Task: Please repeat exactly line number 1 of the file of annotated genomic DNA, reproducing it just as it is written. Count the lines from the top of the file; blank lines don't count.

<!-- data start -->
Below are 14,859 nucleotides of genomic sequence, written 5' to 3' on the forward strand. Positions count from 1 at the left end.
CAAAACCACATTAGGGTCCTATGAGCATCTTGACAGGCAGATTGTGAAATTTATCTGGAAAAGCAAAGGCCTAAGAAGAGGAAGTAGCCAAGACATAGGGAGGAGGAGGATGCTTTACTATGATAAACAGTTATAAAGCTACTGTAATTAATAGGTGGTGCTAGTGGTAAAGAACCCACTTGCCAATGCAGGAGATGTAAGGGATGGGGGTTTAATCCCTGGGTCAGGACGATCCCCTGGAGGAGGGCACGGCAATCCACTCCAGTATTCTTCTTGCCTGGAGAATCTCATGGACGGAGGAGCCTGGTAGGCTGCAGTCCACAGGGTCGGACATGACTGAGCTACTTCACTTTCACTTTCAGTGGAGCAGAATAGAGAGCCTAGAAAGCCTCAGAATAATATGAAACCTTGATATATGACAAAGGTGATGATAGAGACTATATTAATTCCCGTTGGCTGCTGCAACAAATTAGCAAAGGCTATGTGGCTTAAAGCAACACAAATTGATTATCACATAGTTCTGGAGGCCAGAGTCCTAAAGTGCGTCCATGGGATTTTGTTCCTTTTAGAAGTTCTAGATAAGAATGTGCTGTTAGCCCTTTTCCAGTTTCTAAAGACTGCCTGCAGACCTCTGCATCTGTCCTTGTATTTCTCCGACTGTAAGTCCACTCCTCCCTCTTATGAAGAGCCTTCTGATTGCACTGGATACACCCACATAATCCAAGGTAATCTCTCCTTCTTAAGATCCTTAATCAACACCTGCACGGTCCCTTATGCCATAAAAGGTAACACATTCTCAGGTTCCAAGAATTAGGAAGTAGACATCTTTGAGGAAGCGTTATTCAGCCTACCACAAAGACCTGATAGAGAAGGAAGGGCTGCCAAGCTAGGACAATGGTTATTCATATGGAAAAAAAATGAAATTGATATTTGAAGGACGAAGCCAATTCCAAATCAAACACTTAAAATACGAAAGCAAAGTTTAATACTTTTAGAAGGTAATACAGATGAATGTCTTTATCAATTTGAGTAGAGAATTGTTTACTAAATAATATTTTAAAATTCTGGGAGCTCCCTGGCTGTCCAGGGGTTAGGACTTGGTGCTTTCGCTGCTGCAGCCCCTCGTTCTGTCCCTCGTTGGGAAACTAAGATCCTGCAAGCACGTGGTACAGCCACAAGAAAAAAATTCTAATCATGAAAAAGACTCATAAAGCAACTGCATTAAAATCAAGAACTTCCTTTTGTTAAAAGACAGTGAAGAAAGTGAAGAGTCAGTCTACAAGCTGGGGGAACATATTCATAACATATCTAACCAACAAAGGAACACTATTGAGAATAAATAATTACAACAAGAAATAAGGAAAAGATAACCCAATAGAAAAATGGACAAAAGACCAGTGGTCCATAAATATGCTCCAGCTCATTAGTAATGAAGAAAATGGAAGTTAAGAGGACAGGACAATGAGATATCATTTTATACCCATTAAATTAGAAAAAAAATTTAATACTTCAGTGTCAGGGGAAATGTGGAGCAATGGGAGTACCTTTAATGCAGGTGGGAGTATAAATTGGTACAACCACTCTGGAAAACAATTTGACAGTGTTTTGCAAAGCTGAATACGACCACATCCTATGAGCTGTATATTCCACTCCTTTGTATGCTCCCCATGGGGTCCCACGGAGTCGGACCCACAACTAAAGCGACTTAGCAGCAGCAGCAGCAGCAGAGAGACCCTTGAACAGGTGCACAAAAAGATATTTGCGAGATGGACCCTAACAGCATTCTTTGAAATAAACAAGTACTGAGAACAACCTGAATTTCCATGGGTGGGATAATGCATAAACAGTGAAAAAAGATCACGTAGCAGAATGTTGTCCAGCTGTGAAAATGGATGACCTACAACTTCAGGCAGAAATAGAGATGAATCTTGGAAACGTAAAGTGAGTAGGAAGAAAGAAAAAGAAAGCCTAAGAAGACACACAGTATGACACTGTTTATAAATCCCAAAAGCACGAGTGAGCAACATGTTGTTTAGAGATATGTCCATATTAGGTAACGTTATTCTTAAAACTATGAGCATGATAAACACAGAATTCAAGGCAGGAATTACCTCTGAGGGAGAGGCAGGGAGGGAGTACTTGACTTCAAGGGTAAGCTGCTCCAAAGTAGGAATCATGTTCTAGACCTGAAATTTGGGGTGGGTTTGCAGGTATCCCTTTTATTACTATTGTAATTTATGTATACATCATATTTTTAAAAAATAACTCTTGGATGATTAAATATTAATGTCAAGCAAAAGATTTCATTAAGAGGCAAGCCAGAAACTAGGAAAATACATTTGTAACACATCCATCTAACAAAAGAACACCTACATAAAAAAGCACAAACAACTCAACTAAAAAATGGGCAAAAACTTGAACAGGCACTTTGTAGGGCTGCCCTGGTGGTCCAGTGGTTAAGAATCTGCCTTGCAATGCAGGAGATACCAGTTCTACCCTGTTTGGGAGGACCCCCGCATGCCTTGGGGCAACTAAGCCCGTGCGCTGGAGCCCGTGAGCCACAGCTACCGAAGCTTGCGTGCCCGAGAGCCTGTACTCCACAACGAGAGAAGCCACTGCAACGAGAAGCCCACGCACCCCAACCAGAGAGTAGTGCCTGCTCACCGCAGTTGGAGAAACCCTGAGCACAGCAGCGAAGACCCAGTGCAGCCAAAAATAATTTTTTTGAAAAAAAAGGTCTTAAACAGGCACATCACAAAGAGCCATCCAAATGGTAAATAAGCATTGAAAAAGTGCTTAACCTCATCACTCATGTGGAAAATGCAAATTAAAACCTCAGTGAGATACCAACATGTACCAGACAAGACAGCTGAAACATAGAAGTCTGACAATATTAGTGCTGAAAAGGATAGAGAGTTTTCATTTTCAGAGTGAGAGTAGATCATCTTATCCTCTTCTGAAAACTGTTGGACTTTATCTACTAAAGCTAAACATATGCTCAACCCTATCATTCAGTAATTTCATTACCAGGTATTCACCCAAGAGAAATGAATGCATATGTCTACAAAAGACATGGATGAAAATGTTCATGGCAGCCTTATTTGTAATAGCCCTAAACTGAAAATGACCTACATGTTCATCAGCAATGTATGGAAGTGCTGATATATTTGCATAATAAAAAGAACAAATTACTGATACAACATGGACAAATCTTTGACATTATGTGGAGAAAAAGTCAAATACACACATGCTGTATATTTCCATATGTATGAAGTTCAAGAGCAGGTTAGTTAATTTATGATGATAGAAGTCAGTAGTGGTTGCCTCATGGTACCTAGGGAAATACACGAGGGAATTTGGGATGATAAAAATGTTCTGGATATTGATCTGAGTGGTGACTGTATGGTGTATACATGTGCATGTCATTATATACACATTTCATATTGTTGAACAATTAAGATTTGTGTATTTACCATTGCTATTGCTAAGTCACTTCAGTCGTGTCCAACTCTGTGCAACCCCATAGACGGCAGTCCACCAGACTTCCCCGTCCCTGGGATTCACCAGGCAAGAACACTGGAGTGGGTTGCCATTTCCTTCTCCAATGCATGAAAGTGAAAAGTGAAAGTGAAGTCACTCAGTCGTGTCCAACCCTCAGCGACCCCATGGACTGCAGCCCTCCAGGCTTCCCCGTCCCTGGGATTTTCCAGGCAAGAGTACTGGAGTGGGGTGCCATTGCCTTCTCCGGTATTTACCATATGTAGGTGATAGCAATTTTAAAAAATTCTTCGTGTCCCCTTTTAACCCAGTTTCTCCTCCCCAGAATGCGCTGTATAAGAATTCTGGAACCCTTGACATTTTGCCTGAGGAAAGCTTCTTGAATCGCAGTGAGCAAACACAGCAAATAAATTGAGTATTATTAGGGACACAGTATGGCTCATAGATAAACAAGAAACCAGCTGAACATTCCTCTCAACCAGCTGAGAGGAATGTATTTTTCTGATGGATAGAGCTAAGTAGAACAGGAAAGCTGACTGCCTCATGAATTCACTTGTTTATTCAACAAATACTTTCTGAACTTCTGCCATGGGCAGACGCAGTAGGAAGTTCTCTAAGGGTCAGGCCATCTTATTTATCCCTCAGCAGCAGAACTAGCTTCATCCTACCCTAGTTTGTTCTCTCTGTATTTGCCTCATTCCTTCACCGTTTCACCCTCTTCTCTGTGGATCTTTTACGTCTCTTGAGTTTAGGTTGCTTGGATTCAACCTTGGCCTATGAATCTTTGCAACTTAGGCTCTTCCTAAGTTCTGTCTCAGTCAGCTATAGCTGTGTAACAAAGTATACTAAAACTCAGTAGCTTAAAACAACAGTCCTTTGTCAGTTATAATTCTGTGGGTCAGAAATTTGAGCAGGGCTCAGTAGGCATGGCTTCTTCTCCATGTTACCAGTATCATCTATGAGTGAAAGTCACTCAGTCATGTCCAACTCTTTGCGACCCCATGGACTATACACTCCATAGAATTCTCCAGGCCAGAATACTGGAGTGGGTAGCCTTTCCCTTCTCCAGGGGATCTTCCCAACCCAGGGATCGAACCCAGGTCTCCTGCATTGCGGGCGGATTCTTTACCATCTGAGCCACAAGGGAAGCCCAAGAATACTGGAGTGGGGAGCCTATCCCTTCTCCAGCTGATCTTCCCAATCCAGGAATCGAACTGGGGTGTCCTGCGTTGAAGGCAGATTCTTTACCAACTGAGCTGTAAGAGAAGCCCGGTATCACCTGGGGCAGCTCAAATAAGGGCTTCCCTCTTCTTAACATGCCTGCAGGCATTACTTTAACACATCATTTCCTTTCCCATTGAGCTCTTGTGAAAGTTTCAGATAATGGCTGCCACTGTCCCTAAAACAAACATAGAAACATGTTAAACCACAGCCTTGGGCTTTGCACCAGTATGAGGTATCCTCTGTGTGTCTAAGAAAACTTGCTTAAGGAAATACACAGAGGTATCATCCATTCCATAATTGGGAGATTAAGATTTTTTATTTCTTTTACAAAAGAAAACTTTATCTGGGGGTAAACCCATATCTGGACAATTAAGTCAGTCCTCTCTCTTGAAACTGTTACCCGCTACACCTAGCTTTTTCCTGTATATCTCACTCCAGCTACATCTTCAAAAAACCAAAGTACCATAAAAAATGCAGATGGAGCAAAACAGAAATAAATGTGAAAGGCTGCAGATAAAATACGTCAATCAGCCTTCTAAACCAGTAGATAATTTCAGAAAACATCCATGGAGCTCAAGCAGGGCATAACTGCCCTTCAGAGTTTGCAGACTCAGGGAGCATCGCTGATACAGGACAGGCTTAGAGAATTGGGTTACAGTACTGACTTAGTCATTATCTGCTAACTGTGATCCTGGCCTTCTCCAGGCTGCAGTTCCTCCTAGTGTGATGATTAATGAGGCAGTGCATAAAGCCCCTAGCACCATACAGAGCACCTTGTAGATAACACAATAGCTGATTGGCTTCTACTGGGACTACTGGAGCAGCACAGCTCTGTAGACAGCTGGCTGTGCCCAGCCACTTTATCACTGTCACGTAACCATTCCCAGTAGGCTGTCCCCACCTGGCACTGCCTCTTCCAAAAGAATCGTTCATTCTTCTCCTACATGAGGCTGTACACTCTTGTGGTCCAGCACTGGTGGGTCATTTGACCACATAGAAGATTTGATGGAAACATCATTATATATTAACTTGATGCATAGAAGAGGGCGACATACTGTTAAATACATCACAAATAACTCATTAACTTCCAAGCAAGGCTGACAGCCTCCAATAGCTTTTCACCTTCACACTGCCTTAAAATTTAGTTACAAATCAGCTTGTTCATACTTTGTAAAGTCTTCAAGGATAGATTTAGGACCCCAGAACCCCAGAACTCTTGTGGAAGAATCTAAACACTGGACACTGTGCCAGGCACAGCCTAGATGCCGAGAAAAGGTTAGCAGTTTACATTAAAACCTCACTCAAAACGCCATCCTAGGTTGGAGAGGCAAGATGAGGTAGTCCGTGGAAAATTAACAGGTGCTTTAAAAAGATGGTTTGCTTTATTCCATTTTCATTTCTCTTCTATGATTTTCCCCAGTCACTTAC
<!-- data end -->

Below are 14,859 nucleotides of genomic sequence, written 5' to 3' on the forward strand. Positions count from 1 at the left end.